SS: A Web editor (either me or one of the other two on my staff) comes in at 7:30 am to start shepherding … new content into place. I monitor the wire and an email folder where news releases are sent, and touch base with every reporter on duty that day to make sure I know what is going on. Based on what is happening, I can direct reporters’ efforts to develop a story further or work on something more pressing. I’m also listening to the scanners, and if there are multiple breaking news stories, such as a shooting and an injury accident, I need to determine who goes where.

Throughout this process, I’m also monitoring reader comments on the website, approving new user accounts, and keeping tabs on various Twitter lists and Facebook pages to see what other media are working on, what our reporters are saying, and what people are saying to and about us.

We use ChartBeat to see how many readers we have on our website at a given moment, and what they are looking at. To emphasize the need for urgency, we have two big TVs on the wall in the newsroom — one that shows the website and one that shows the ChartBeat report. It has become common for a reporter, shortly after filing a big story, to rush over to the TV and watch its audience grow. As Web editors, we are constantly looking at this service to make sure we have the best stories in the best places.

Several times throughout the day, I’ll switch out the stories we have featured in prominent positions, a key we have found to retaining and attracting an audience. When things are going smoothly, this is an organic process: Something new and interesting happens, trumping the outdated story. Other times, it feels like I’m just shuffling cards. Part of my responsibility is to push reporters in directions that keep the latter from happening.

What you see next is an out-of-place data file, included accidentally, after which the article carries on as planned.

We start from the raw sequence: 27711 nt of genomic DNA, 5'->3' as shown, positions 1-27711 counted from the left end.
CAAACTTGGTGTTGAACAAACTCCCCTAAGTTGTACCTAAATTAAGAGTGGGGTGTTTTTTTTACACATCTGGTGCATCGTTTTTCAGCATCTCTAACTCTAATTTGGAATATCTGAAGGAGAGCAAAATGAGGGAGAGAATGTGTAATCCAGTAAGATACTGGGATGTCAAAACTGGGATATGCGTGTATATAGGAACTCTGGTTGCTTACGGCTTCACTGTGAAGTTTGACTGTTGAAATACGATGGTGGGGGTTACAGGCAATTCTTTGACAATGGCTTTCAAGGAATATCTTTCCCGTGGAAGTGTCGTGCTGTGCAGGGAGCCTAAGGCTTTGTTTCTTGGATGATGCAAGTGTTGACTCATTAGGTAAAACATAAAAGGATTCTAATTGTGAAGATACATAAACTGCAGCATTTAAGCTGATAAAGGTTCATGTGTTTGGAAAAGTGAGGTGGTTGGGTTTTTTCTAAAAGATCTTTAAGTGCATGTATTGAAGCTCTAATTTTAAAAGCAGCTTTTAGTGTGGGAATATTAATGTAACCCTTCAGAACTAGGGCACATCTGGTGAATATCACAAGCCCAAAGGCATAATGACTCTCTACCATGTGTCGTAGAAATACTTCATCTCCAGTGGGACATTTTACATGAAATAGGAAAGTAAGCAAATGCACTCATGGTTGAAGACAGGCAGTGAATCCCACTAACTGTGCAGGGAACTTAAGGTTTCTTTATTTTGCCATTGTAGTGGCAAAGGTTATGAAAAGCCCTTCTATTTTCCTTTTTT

I’m also editing stories as they are being sent to the website and working to improve headlines, both for SEO purposes and to appeal to people already on the site. I also attach the photos (and sometimes work them) and videos to the stories. Often, I need to take a call from someone in the field to update information on the website. And as needed, I’ll makes the calls and write the stories.

Additionally, I build databases and slideshows and try to guide Twitter discussions with staff members.

KS: Most days start with a news meeting to get an idea of what stories are coming. When there is breaking news, I am glued to my seat running our social media accounts. But other days I’m trying out new tools and planning more long-term for projects or stories, or focusing on mobile.

Are your newsroom colleagues largely aware of and/or able to use social media tools? Are they expected to be?

SS: We require reporters either have a Twitter account or blog regularly. Two chose the blog route. Everybody has to have a smartphone, so unless there’s a reception problem, there’s never a reason they can’t engage with readers.

Although we have an organizational account that spits out tweets for just about every headline, we feel like the real value is in individual accounts — the live coverage of events, building a following, etc. Depending on the beat, and frequency or quality of tweets, many of our reporters have hundreds of followers, and we see it as a highly valuable tool for interacting with the community and getting folks interested in the content we provide.

There is a constant process of pointing to good and bad practices and encouraging others to take note.

We are just getting our feet wet with things like Pinterest and Storify and other forms of social media, with those responsibilities being bounced around.

KS: Yes, they are aware of social media tools and able to use them, and they are also expected to use them. I conduct training sessions when needed and come up with social media strategies per department.

Sara Morrison is a former assistant editor at CJR. Follow her on Twitter @saramorrison.